On CD, this book consists of eight discs, and at the start of the eighth disc the foul language suddenly took a quantum leap, so I stopped listening. Was the author accurately quoting his sources? No doubt. Are there other ways to tell the story without actually quoting the profanity? Of course. Most authors did so routinely until, oh, the past 20 or 30 years or so. I realize there are those who think writing is somehow better or more honest because the actual, repulsive language is used. I quite disagree. If you use foul language on a Duluth Transit Authority bus, the driver will immediately inform you that you must stop using this language or you will have to leave the bus. I think this is a good rule. It applies to my car. It applies to CDs I listen to on my car. The common use of coarse language in our society has not improved society in any way, it has just made it ... coarse.The first seven discs had some interesting material. They contained the amount of coarse language that I have somehow come to find acceptable, or at least tolerable.Sally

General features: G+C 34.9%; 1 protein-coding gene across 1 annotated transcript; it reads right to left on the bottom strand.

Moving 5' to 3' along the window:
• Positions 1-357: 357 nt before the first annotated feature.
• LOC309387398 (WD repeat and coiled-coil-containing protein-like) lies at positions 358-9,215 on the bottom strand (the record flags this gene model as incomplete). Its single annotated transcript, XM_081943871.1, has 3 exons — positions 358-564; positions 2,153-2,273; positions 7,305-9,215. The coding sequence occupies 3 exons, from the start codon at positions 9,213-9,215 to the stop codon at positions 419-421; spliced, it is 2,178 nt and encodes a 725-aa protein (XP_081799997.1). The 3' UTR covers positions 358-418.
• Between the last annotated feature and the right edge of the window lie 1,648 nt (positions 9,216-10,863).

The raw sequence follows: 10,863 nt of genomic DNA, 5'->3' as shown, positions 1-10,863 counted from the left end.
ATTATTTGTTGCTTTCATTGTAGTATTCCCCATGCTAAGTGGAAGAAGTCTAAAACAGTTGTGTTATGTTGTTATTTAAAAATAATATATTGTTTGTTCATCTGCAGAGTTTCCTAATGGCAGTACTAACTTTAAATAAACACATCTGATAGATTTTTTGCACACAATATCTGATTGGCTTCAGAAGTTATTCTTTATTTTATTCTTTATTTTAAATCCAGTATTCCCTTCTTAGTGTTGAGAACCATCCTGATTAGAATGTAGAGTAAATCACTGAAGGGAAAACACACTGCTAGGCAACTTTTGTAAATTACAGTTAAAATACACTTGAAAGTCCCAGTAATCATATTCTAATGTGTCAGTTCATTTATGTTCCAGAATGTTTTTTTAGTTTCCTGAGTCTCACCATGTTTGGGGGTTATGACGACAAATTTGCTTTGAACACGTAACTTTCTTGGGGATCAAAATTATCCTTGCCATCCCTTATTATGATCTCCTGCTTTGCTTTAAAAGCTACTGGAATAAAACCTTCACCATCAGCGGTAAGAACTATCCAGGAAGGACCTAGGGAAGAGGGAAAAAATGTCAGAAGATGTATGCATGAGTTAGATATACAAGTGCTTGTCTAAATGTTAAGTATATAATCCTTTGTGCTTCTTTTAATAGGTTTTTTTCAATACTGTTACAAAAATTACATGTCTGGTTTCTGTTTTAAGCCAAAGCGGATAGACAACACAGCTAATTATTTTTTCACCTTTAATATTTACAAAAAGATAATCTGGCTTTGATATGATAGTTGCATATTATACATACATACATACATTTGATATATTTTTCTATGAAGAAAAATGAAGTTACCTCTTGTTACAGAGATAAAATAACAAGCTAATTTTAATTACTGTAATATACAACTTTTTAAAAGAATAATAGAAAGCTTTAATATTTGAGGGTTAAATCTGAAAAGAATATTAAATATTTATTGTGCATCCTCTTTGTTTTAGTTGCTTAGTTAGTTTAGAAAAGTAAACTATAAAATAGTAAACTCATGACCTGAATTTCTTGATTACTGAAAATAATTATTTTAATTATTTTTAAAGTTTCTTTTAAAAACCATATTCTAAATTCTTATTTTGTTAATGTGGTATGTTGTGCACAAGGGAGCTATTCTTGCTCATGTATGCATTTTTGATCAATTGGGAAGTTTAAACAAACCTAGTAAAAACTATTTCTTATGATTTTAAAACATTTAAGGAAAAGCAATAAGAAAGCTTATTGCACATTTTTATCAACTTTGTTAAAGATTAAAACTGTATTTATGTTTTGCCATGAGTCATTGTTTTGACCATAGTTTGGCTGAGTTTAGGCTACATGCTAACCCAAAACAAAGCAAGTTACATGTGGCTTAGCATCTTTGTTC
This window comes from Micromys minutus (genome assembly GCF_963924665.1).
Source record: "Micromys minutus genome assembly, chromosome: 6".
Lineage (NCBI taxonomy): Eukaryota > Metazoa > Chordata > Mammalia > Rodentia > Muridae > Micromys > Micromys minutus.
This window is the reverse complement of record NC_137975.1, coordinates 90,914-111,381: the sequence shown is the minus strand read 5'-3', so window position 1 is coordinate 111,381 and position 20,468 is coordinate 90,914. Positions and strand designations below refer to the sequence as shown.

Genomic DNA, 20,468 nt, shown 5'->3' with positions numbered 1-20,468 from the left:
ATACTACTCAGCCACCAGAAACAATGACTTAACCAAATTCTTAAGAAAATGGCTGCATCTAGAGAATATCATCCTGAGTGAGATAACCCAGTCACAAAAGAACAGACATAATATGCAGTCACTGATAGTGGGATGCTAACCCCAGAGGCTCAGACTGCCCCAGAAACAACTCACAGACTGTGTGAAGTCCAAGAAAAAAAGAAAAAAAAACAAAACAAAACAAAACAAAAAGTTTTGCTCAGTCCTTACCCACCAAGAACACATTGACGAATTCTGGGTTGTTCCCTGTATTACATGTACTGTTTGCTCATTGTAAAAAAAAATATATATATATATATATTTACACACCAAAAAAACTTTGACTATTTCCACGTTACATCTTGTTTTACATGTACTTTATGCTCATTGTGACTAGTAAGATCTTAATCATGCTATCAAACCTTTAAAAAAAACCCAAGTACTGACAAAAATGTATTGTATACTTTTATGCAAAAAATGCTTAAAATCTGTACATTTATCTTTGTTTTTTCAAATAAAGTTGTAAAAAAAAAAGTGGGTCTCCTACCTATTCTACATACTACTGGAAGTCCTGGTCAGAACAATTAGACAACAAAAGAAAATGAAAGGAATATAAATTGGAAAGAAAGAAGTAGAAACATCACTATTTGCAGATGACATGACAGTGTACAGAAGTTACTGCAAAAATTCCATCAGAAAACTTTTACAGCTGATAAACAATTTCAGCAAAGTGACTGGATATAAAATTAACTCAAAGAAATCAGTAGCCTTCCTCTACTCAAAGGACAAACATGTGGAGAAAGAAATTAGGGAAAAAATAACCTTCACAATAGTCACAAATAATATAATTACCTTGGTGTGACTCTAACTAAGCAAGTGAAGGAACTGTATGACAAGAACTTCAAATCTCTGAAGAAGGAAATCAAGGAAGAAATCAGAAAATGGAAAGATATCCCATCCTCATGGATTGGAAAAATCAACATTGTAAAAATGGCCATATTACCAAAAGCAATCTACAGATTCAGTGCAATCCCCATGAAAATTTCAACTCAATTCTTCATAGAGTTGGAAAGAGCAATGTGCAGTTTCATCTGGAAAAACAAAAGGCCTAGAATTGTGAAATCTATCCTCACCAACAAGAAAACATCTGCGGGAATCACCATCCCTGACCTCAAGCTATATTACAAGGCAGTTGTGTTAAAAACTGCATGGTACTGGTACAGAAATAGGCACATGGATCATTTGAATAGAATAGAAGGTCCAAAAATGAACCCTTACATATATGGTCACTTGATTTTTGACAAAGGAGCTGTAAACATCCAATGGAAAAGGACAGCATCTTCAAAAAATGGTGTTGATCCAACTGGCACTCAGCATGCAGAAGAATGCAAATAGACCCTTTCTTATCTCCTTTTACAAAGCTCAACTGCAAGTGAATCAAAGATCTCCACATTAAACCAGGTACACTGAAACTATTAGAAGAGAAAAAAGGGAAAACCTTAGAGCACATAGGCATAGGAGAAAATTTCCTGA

i like john mcphee's writing in general, even though it can be heavy on facts - you know, facts, hoo boy! the first piece is about cross country trucking, interesting in itself much to my surprise, but also because some places mentioned are the same as what carol and i saw in october. i do love it if it's about ME, even peripherally. the second piece is about the ship handling school near grenoble to which both of my brothers went 20+ years ago, so almost about ME. kind of. the third piece about barges on the illinois river is a bit of a yawner. haven't seen the ME in it yet.bet i'm not going to be offered any work as a book reviewer.seriously, this is an interesting book about common carriers which are the underpinning of our economy (i made that part up, but possibly it's a fact) about which i/many/practically everybody? know nothing.the chapter about UPS called Out in the Sort is worth the price of admission. first of all, it tells a whole lot about shipping lobsters, poor little commodities. and second, it tells a LOT about UPS which is fascinating, as it turns out. read this book. read it. or just read that one chapter.